Monday, October 28, 2019

The Stranger and the Gunfighter (1974)



Pax and Michael examine the East-meets-West spaghetti western, The Stranger and the Gunfighter (aka Blood Money, aka El Kárate, el Colt, y el Impostor), produced by the Shaw Brothers and starring Lee Van Cleef and Lo Leih.

Michael also watches The Magnificent Seven's inspiration The Seven Samurai and Hopalong Cassidy while Pax reads Richard Matheson's Shadow on the Sun.









2 comments:

  1. Never seen the movie you covered, might have to look for it.

    Love "Seven Samurai". And I feel plot-wise it's better than "Magnificent Seven". I think essentially because it's feudal Japan and the lead samurai is taking his class' role to protect peasants seriously. (And despite finding out that they've treacherously killed samurai in the past.) Chris protecting the village doesn't have the same sort of gravitas attached to it. If they leave the village, they leave, and it's not really any sort of dishonor to lose.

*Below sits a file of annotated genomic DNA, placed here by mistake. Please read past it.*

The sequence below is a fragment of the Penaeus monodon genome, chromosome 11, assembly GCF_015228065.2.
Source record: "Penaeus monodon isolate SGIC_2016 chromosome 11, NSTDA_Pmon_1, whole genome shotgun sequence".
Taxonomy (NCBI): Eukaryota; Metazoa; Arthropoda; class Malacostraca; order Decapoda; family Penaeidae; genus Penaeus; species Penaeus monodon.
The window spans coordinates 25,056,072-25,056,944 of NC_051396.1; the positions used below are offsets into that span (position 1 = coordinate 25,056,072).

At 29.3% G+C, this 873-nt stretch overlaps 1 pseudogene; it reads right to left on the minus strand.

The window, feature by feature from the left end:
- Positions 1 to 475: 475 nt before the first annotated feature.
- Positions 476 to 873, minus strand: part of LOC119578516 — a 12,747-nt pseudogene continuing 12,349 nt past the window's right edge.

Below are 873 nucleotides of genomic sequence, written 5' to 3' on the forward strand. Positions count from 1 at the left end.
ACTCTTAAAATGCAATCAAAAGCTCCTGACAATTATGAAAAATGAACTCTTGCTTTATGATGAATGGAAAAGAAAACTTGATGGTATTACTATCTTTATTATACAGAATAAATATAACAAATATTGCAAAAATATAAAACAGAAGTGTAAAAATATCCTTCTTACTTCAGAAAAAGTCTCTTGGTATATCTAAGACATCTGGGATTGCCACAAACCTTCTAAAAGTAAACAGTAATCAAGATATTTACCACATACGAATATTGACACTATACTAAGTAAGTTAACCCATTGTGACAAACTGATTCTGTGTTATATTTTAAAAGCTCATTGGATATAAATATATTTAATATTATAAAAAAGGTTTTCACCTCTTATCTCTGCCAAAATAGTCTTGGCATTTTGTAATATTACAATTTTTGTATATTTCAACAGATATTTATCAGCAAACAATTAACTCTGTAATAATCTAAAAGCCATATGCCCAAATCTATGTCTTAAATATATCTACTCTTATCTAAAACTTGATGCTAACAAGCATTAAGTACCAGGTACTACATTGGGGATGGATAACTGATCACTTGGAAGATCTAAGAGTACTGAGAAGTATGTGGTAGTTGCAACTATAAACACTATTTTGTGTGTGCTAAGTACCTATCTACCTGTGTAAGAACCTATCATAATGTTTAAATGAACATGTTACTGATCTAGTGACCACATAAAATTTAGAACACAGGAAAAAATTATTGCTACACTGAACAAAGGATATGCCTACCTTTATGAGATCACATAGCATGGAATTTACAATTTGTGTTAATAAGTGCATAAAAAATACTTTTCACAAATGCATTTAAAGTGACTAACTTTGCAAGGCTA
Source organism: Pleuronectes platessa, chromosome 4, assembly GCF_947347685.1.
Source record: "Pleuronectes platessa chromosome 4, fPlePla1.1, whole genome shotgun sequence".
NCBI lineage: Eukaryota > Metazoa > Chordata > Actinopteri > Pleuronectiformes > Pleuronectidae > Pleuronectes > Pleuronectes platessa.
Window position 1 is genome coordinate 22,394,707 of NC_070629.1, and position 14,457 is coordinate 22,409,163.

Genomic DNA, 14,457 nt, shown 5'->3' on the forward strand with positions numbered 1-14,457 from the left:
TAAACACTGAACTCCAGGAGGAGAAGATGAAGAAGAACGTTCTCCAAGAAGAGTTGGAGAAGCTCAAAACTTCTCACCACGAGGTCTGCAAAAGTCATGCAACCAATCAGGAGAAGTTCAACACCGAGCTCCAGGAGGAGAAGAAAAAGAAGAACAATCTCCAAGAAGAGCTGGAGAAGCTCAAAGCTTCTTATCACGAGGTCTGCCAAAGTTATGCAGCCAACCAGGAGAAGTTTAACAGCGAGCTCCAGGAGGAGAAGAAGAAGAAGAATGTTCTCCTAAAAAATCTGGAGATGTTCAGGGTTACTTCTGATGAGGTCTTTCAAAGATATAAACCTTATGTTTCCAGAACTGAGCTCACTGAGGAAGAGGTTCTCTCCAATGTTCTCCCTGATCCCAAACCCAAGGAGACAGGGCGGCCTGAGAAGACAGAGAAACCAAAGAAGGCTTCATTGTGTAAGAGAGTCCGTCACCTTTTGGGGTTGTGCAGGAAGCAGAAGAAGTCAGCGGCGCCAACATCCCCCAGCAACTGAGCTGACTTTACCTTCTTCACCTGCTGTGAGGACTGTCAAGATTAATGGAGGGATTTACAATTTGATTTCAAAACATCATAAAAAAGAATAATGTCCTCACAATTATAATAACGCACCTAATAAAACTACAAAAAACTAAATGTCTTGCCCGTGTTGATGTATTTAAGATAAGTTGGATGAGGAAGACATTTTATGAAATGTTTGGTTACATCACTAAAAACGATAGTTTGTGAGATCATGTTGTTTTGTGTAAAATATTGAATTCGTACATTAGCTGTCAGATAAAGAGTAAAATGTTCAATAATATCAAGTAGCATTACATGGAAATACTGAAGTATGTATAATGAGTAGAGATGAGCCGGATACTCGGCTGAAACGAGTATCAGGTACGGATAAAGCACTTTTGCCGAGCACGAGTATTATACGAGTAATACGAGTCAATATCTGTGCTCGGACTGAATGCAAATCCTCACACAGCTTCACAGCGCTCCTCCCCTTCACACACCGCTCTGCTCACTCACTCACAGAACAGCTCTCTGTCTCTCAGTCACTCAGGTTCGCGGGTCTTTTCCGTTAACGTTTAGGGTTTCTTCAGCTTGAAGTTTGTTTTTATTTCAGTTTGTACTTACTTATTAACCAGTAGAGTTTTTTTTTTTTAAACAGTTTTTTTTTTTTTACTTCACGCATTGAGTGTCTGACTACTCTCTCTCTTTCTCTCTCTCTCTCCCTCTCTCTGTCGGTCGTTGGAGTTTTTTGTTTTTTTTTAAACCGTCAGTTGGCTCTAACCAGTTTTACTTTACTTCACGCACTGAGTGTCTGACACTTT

And I came across another Audie Murphy/Dan Duryea western for you called "Six Black Horses". More psychological than action since part of it is wondering why certain characters are doing things without knowing their motivations.

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  2. Excellent. Six Black Horses sounds right in my... chuck wagon, I guess? Or up my alley between the sheriff's office and the blacksmith shop. Some Western thing. Either way, I'm all about psychological drama, so that's now on the list, too. Thanks!

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